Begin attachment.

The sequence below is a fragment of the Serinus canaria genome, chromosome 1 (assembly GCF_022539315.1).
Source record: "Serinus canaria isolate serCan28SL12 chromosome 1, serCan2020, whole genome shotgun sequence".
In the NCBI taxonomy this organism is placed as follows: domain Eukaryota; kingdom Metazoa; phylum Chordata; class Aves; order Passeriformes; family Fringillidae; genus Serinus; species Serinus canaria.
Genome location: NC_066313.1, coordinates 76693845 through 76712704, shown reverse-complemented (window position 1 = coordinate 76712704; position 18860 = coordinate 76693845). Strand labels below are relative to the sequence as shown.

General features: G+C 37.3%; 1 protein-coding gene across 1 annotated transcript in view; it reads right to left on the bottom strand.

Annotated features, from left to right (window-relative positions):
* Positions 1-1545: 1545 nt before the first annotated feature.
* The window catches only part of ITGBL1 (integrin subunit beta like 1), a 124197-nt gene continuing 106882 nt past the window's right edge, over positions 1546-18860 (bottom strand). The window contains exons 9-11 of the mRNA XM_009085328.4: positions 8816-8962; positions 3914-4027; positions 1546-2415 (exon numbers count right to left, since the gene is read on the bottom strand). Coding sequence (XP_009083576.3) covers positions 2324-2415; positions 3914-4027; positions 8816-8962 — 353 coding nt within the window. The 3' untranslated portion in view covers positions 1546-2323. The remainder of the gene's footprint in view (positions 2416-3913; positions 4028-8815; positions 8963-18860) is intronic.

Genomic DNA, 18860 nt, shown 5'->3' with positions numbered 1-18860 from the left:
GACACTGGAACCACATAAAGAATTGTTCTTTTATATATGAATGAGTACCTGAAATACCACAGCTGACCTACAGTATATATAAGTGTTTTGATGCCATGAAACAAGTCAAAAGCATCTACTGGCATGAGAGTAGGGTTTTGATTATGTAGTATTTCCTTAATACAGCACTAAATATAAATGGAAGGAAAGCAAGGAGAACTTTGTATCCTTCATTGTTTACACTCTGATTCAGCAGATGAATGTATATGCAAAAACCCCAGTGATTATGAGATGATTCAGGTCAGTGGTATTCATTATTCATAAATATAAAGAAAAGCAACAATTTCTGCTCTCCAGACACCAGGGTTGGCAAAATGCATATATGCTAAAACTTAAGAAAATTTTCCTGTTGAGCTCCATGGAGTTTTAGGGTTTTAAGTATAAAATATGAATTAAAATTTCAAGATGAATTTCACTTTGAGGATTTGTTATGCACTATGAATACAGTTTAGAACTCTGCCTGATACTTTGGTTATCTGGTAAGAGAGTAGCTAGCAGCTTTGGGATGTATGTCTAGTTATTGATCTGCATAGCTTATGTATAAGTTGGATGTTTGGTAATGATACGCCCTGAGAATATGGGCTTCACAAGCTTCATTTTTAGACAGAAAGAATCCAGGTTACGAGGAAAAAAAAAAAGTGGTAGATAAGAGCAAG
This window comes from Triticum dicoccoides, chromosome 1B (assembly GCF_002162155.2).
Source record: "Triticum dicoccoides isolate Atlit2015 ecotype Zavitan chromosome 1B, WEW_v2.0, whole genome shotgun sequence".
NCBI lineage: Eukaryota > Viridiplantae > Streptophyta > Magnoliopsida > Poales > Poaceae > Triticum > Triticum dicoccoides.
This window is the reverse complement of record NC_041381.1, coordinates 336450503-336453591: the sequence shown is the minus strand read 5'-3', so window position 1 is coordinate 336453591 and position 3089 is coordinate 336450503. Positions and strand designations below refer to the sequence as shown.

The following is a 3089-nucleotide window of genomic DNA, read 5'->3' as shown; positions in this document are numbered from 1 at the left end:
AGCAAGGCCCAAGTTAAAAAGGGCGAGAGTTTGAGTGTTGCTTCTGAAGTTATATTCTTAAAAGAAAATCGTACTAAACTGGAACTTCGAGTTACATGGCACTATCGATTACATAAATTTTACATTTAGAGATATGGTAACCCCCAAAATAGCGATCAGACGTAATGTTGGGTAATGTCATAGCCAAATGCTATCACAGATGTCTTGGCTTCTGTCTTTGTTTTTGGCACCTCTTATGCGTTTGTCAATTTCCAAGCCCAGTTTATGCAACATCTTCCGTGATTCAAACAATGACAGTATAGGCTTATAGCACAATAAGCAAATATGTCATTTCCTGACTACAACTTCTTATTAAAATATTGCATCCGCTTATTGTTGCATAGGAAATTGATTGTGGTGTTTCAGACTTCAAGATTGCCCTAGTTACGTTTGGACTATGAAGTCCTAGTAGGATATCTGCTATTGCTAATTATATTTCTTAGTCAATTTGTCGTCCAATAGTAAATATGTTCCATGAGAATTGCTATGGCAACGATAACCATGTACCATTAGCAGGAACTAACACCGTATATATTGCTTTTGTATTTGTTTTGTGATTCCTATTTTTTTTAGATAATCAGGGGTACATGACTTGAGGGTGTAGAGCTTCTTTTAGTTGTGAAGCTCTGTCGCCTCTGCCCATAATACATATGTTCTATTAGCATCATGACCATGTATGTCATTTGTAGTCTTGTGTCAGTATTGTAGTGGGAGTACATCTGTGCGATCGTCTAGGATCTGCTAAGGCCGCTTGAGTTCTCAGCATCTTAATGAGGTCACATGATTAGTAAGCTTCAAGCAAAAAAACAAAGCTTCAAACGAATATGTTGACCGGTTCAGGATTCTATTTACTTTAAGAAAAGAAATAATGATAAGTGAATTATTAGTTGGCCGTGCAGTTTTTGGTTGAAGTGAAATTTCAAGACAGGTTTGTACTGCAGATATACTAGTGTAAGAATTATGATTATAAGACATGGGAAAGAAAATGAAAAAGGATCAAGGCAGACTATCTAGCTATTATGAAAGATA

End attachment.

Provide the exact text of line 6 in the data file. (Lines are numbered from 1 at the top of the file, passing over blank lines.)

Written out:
Annotated features, from left to right (window-relative positions):